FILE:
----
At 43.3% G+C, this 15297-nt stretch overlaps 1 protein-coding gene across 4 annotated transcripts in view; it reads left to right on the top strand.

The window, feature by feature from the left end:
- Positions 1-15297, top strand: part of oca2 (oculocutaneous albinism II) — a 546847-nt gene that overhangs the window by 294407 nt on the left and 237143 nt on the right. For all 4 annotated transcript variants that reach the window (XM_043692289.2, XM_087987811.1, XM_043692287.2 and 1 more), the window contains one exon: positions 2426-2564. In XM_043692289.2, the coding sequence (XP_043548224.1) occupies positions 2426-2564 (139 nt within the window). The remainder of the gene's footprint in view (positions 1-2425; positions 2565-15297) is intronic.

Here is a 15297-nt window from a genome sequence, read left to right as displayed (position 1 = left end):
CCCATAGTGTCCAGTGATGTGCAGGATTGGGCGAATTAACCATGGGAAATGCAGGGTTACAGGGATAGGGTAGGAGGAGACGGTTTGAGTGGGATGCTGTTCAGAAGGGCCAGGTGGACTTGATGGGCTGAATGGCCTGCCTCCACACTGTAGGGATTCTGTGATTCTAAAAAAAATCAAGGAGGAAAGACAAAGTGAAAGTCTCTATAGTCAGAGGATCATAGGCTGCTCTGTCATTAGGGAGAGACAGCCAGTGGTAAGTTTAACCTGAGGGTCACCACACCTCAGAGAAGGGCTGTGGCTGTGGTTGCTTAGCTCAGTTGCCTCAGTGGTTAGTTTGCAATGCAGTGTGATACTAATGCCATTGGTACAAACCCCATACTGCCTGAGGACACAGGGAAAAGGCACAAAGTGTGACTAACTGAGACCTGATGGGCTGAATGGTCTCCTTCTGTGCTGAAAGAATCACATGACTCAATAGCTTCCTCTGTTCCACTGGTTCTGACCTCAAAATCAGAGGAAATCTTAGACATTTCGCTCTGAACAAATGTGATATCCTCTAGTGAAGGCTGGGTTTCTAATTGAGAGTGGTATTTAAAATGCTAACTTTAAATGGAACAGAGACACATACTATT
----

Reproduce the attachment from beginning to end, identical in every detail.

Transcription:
At 43.3% G+C, this 15297-nt stretch overlaps 1 protein-coding gene across 4 annotated transcripts in view; it reads left to right on the top strand.

The window, feature by feature from the left end:
- Positions 1-15297, top strand: part of oca2 (oculocutaneous albinism II) — a 546847-nt gene that overhangs the window by 294407 nt on the left and 237143 nt on the right. For all 4 annotated transcript variants that reach the window (XM_043692289.2, XM_087987811.1, XM_043692287.2 and 1 more), the window contains one exon: positions 2426-2564. In XM_043692289.2, the coding sequence (XP_043548224.1) occupies positions 2426-2564 (139 nt within the window). The remainder of the gene's footprint in view (positions 1-2425; positions 2565-15297) is intronic.

Here is a 15297-nt window from a genome sequence, read left to right as displayed (position 1 = left end):
CCCATAGTGTCCAGTGATGTGCAGGATTGGGCGAATTAACCATGGGAAATGCAGGGTTACAGGGATAGGGTAGGAGGAGACGGTTTGAGTGGGATGCTGTTCAGAAGGGCCAGGTGGACTTGATGGGCTGAATGGCCTGCCTCCACACTGTAGGGATTCTGTGATTCTAAAAAAAATCAAGGAGGAAAGACAAAGTGAAAGTCTCTATAGTCAGAGGATCATAGGCTGCTCTGTCATTAGGGAGAGACAGCCAGTGGTAAGTTTAACCTGAGGGTCACCACACCTCAGAGAAGGGCTGTGGCTGTGGTTGCTTAGCTCAGTTGCCTCAGTGGTTAGTTTGCAATGCAGTGTGATACTAATGCCATTGGTACAAACCCCATACTGCCTGAGGACACAGGGAAAAGGCACAAAGTGTGACTAACTGAGACCTGATGGGCTGAATGGTCTCCTTCTGTGCTGAAAGAATCACATGACTCAATAGCTTCCTCTGTTCCACTGGTTCTGACCTCAAAATCAGAGGAAATCTTAGACATTTCGCTCTGAACAAATGTGATATCCTCTAGTGAAGGCTGGGTTTCTAATTGAGAGTGGTATTTAAAATGCTAACTTTAAATGGAACAGAGACACATACTATT